Dr. Paul Hebert receives Benjamin Franklin Medal for revolutionary work

Dr. Paul Hebert receives Benjamin Franklin Medal for revolutionary work

Note from ICFC: A key early collaborator of Paul Hebert was Dan Janzen and the Guanacaste Dry Forest Conservation Fund, in barcoding Lepidoptera and other taxa at Area de Conservaión Guanacate (ACG) in Costa Rica (see GDFCF's page on barcoding; ICFC project page for ACG).  A news service dispatch follows.

Guelph, Ontario, Canada, Jan. 30, 2024 (GLOBE NEWSWIRE) — Dr. Paul Hebert, the University of Guelph evolutionary biologist who pioneered the field of DNA barcoding, has won the Benjamin Franklin Medal for Earth and Environmental Sciences for 2024.

Known as “the father of DNA barcoding,” Hebert receives the medal for work pioneering the use of a “genetic barcode” capable of identifying species using a tiny segment of DNA, in the same way as barcodes discriminate products in the supermarket.

Capable of making species identification faster, more accurate, and less expensive than previous methods, the technology underpins a global effort to catalogue all life on Earth.

The Franklin Institute, an organization dedicated to promoting science and innovation, has awarded Benjamin Franklin medals since 1824 to world-changing scientists, engineers, inventors, and industrialists. Past laureates include Nikola Tesla, Pierre and Marie Curie, and Albert Einstein.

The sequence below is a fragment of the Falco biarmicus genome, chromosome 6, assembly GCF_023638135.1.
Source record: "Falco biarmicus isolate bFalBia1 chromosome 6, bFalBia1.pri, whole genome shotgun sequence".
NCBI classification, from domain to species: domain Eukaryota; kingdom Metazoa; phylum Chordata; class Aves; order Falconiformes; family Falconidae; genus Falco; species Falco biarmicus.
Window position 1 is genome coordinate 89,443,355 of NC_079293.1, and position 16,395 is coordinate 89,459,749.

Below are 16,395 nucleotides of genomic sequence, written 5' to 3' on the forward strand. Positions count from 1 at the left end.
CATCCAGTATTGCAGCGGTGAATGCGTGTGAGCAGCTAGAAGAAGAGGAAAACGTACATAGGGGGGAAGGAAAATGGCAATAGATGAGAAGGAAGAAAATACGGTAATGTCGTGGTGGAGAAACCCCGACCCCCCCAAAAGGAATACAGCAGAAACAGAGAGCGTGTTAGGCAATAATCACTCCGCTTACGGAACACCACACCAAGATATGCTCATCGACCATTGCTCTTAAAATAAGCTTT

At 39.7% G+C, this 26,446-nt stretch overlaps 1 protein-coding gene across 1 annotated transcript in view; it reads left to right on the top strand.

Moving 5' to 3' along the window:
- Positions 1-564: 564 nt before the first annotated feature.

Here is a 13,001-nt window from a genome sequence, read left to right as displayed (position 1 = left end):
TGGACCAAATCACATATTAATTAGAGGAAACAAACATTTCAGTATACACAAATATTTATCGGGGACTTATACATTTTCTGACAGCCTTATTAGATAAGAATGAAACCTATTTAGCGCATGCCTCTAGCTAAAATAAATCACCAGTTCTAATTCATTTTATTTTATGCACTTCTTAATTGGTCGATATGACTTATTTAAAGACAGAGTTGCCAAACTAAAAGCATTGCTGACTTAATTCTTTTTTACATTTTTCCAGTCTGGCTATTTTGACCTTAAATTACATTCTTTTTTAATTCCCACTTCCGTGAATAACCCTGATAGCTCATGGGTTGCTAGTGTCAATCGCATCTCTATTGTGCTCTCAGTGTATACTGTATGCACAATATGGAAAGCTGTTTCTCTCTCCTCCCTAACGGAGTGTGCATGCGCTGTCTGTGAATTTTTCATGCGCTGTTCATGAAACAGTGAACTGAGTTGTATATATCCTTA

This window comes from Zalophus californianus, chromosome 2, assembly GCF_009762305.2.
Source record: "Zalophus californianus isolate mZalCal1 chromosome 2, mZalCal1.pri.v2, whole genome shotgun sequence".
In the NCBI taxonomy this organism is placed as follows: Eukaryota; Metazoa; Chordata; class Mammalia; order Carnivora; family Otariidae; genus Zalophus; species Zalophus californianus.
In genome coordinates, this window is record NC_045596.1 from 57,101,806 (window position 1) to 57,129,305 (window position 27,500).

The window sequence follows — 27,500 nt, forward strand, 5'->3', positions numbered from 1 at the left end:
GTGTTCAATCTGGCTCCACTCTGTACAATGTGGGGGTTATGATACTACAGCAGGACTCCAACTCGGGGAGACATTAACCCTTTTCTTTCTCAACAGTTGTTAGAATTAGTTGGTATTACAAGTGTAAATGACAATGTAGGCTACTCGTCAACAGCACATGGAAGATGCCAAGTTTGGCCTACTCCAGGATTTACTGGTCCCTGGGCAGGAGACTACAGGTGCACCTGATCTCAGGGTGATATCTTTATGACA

Hebert is the fourth Canadian to receive this honour.

“It’s thrilling to receive the 2024 Benjamin Franklin Medal in Earth and Environmental Science,” Hebert said. “Importantly, this award endorses a planetary research program led by Canada that is providing humanity with the knowledge required to better insulate biodiversity from global change.”

The technology Hebert conceived and developed has become a revolutionary method for helping scientists identify all species on the planet through the not-for-profit International Barcode of Life (iBOL) Consortium headquartered at the CBG.

With Hebert as scientific director, the consortium unites more than 1,000 researchers in 41 countries with a shared mission to build a global barcode reference library to illuminate biodiversity.

Through the use of DNA barcoding, researchers will register more species by 2030 than have been identified over the last 275 years through the traditional Linnaean taxonomic system.

“This award is a much-deserved recognition of Dr. Hebert’s completely transformative work. DNA barcoding technology has literally changed how we see and know life on Earth,” said Dr. Rene Van Acker, interim vice-president research.

Hebert is also the founder and CEO of the Centre for Biodiversity Genomics (CBG) within the College of Biological Science at U of G, which houses the world’s largest DNA archive for biodiversity and a massive species image library.

As a professor in the Department of Integrative Biology and the Tier 1 Canada Research Chair in Molecular Biodiversity, Hebert has mentored 57 graduate students and 56 postdoctoral fellows throughout his career and more than 40 of them now hold faculty positions, reflecting his commitment to excellence and innovation.

“Dr. Hebert has provided many students, at both the undergraduate and graduate levels, with unparalleled hands-on opportunities at the forefront of biodiversity, ecology, and evolutionary science,” said Dr. Mazyar Fallah, dean of the College of Biological Science.

“Through the CBG, our students learn innovative analytical and technical skills, positioning them as trailblazers in biodiversity research to improve life and secure bright futures in science.”

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